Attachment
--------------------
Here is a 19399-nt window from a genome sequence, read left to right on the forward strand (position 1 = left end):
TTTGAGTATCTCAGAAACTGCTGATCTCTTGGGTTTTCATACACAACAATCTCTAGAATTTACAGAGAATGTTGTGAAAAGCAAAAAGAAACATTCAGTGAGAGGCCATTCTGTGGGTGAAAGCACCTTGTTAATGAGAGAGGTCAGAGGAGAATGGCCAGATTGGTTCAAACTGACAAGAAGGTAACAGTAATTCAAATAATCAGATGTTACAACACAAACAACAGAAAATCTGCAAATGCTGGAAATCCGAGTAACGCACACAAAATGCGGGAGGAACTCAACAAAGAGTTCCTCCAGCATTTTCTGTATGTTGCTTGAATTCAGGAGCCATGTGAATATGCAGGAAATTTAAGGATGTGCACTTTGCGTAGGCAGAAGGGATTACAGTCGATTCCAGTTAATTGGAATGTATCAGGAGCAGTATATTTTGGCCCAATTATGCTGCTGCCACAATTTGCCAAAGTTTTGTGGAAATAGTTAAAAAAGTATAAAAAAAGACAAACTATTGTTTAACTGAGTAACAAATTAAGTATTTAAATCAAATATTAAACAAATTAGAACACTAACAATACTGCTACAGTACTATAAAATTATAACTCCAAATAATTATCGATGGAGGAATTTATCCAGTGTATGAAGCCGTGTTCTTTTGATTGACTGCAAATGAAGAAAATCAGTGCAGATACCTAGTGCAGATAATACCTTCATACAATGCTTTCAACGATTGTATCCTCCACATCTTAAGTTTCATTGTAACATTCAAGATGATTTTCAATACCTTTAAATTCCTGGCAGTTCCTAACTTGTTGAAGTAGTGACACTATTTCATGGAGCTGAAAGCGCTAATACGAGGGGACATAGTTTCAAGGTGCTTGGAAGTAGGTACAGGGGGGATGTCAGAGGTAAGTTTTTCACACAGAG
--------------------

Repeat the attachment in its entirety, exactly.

Here is a 19399-nt window from a genome sequence, read left to right on the forward strand (position 1 = left end):
TTTGAGTATCTCAGAAACTGCTGATCTCTTGGGTTTTCATACACAACAATCTCTAGAATTTACAGAGAATGTTGTGAAAAGCAAAAAGAAACATTCAGTGAGAGGCCATTCTGTGGGTGAAAGCACCTTGTTAATGAGAGAGGTCAGAGGAGAATGGCCAGATTGGTTCAAACTGACAAGAAGGTAACAGTAATTCAAATAATCAGATGTTACAACACAAACAACAGAAAATCTGCAAATGCTGGAAATCCGAGTAACGCACACAAAATGCGGGAGGAACTCAACAAAGAGTTCCTCCAGCATTTTCTGTATGTTGCTTGAATTCAGGAGCCATGTGAATATGCAGGAAATTTAAGGATGTGCACTTTGCGTAGGCAGAAGGGATTACAGTCGATTCCAGTTAATTGGAATGTATCAGGAGCAGTATATTTTGGCCCAATTATGCTGCTGCCACAATTTGCCAAAGTTTTGTGGAAATAGTTAAAAAAGTATAAAAAAAGACAAACTATTGTTTAACTGAGTAACAAATTAAGTATTTAAATCAAATATTAAACAAATTAGAACACTAACAATACTGCTACAGTACTATAAAATTATAACTCCAAATAATTATCGATGGAGGAATTTATCCAGTGTATGAAGCCGTGTTCTTTTGATTGACTGCAAATGAAGAAAATCAGTGCAGATACCTAGTGCAGATAATACCTTCATACAATGCTTTCAACGATTGTATCCTCCACATCTTAAGTTTCATTGTAACATTCAAGATGATTTTCAATACCTTTAAATTCCTGGCAGTTCCTAACTTGTTGAAGTAGTGACACTATTTCATGGAGCTGAAAGCGCTAATACGAGGGGACATAGTTTCAAGGTGCTTGGAAGTAGGTACAGGGGGGATGTCAGAGGTAAGTTTTTCACACAGAG